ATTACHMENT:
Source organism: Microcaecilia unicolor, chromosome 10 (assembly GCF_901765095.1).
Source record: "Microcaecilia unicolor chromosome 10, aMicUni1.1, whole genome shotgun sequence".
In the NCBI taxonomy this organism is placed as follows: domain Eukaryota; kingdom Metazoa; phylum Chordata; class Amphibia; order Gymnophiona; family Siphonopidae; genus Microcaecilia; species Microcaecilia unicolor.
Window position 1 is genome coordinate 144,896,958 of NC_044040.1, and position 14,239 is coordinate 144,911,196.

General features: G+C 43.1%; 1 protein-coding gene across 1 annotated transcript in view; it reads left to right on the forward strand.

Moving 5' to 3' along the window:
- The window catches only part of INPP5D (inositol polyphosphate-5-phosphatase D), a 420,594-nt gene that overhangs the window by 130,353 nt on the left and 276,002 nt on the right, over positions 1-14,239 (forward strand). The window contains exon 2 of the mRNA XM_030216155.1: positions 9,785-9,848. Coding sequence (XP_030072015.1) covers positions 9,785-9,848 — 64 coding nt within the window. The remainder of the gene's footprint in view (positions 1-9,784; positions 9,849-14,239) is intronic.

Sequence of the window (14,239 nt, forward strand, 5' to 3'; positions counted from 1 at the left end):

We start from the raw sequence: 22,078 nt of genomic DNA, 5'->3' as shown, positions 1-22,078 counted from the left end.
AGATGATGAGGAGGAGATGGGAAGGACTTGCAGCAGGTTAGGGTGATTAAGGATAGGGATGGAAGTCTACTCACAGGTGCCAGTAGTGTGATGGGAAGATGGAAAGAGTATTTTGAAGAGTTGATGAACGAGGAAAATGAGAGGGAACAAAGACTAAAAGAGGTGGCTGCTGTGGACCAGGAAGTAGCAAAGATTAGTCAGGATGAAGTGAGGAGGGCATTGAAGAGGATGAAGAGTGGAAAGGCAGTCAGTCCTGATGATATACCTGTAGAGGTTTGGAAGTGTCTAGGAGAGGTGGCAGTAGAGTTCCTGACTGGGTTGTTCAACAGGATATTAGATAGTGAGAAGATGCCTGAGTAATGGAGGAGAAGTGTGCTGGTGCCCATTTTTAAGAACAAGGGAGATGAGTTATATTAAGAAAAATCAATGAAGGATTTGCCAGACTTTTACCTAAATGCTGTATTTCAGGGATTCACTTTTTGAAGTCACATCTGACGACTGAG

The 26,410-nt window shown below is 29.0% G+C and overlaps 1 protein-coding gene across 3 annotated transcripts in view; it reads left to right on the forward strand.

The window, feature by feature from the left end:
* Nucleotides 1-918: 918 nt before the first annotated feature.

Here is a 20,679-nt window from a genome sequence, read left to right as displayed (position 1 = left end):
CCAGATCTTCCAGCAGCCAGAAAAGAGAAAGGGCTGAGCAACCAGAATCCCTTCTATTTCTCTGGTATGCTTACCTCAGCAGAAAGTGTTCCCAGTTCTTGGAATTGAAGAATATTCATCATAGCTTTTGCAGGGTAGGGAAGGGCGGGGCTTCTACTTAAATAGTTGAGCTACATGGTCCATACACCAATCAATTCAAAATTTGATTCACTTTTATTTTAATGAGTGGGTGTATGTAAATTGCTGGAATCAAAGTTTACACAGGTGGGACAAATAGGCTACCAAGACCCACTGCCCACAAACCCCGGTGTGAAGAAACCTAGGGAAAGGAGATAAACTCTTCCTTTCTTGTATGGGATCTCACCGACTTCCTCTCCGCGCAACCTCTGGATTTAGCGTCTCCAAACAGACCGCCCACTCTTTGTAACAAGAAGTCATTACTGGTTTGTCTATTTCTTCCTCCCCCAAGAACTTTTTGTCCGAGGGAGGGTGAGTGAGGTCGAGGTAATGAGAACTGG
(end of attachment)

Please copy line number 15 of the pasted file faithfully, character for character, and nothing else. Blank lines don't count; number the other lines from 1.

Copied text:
CCAGATCTTCCAGCAGCCAGAAAAGAGAAAGGGCTGAGCAACCAGAATCCCTTCTATTTCTCTGGTATGCTTACCTCAGCAGAAAGTGTTCCCAGTTCTTGGAATTGAAGAATATTCATCATAGCTTTTGCAGGGTAGGGAAGGGCGGGGCTTCTACTTAAATAGTTGAGCTACATGGTCCATACACCAATCAATTCAAAATTTGATTCACTTTTATTTTAATGAGTGGGTGTATGTAAATTGCTGGAATCAAAGTTTACACAGGTGGGACAAATAGGCTACCAAGACCCACTGCCCACAAACCCCGGTGTGAAGAAACCTAGGGAAAGGAGATAAACTCTTCCTTTCTTGTATGGGATCTCACCGACTTCCTCTCCGCGCAACCTCTGGATTTAGCGTCTCCAAACAGACCGCCCACTCTTTGTAACAAGAAGTCATTACTGGTTTGTCTATTTCTTCCTCCCCCAAGAACTTTTTGTCCGAGGGAGGGTGAGTGAGGTCGAGGTAATGAGAACTGG